Walking might be one of the most underrated forms of exercise. In addition to benefits like heart health and weight loss, walking can also improve your mood and cognitive health. Even though walking for fitness might not be as intense as some other endurance sports, stiff muscles and joints at the beginning of your workout can still be common. To aid performance, prevent injury and help you feel better overall, stretching plays a key role.
To help clear up a few of the common questions walkers might have about stretching before a workout, we recently got together with Daniel Giordano, DPT, physical therapist and co-founder of Bespoke Treatments to discuss his advice for the right way to include stretching in your routine.
“While most might think of stretching as a way to improve flexibility, or the amount a muscle can stretch passively through a range of motion, the primary purpose of stretching isn’t to lengthen a particularly tight muscle,” says Giordano. Rather, “mobility — the ability to move the joint actively through a range of motion — should be the primary goal.”
There are two types of stretching — static and dynamic. Holding a stretch for a long period of time in a static manner before working out “can actually be harmful, particularly if you’re stretching to pain or attempting to stretch an acute injury,” notes Giordano.
Dynamic stretching involves moving through a greater range of motion, with end-range pauses (for example, performing a squat and holding at the bottom or end-range for a few seconds). “Ideally you want to dynamically stretch in order to temporarily increase range of motion, improve blood flow and circulation and prep your body for activity, which will reduce your risk of injury,” he says.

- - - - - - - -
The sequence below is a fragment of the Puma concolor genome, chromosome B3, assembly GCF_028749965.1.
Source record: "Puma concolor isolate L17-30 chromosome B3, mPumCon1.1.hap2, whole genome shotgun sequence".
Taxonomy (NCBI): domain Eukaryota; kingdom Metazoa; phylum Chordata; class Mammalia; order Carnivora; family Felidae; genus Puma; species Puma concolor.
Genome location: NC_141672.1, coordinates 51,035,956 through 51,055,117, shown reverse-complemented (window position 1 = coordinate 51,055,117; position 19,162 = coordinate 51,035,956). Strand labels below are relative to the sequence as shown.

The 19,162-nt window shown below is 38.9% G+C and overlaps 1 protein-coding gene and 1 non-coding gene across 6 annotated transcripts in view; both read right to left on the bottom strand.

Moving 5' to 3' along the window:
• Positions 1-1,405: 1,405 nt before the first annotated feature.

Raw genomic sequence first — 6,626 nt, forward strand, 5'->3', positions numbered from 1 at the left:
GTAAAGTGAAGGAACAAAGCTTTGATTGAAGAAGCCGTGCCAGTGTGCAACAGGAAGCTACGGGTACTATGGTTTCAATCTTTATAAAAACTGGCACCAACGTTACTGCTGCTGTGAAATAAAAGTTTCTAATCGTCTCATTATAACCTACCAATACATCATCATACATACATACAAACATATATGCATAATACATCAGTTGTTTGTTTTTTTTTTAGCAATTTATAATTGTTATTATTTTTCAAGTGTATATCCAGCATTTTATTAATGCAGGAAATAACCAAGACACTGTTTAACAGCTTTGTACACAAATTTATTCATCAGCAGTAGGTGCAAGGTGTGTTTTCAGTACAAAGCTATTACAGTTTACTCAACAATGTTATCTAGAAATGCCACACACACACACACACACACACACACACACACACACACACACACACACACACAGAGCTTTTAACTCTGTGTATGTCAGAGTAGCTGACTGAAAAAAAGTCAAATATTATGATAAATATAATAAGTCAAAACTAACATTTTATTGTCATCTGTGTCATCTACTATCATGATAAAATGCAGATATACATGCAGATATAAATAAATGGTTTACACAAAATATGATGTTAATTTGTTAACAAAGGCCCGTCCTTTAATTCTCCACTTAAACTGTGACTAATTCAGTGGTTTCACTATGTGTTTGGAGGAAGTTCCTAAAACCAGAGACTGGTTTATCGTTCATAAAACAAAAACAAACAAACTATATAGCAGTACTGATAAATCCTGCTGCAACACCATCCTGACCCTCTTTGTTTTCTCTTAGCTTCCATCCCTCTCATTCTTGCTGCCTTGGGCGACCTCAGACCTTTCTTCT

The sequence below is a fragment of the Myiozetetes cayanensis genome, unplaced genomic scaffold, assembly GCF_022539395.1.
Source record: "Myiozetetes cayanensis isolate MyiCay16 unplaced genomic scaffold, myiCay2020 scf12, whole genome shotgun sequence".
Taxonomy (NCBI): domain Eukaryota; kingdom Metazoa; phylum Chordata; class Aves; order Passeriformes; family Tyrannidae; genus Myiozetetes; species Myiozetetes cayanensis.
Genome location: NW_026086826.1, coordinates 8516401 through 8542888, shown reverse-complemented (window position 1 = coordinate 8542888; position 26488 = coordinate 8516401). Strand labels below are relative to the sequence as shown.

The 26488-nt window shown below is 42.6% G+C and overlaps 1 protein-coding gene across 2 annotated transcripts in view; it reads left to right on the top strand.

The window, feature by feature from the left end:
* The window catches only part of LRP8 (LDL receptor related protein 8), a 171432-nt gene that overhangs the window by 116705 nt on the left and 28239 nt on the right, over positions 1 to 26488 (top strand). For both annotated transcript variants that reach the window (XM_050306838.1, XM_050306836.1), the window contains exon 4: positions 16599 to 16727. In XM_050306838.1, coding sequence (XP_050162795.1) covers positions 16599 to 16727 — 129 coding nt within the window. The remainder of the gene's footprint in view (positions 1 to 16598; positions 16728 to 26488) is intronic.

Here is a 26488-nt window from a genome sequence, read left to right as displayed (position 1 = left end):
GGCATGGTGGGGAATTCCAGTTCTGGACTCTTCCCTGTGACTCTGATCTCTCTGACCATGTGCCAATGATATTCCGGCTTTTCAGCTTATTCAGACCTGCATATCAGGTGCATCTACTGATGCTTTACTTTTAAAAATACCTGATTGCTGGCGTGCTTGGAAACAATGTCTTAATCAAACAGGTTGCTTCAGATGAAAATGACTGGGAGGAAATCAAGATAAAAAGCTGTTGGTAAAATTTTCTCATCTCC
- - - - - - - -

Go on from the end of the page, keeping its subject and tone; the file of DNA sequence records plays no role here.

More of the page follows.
“Prior to your workout, it’s important to warm up your muscles dynamically,” says Giordano. However, “dynamic stretching can also be incorporated into your routine post-workout to improve mobility.”
For those who are used to static stretching that involves long holds in a stationary position, Giordano advises against performing this type of stretching before you head out the door. “The only time I recommend static stretching is if someone wants to perform these movements at the end of their day or after a workout in order to downregulate the nervous system and allow the body to get into a recovery phase,” he says. “Static stretching prior to activity will not prep you for activity. Research shows it downregulates the nervous system and can negatively affect force output, which decreases performance.”
This study out of Utah State University seems to agree with this philosophy, stating that its results showed static stretching prior to activity had a negative effect on agility and acceleration, while dynamic stretching used as a warmup elicited gains in speed, power and agility among participants. While there may be a place for static stretching as part of a cooldown, dynamic stretching seems to be the way to go prior to walks that are long or performed at higher intensities.
READ MORE: Dynamic Stretching Warmup For Runners
“Walkers should concentrate on warming up their entire lower body prior to activity,” says Giordano. He recommends dynamic stretches such as hamstring scoops, quadricep pulls, high-knee pulls and glute pulls. You can also try these lower-body moves as well as activation exercises such as stepping side to side while wearing a resistance band, which helps activate your glutes and hips.
It’s important to activate these muscles prior to your workout (especially if you spend a lot of time sitting during the day). Doing so makes it easier to maintain proper form and increase your walking speed without risking injury. If you need help getting started or would like help with a personalized routine, it’s always a good idea to reach out to a physical therapist.
Make progress every day while you work on mini fitness and nutrition goals, like walking more steps. Go to “Plans” in the MyFitnessPal app for daily coaching and easy-to-follow tasks to keep you motivated.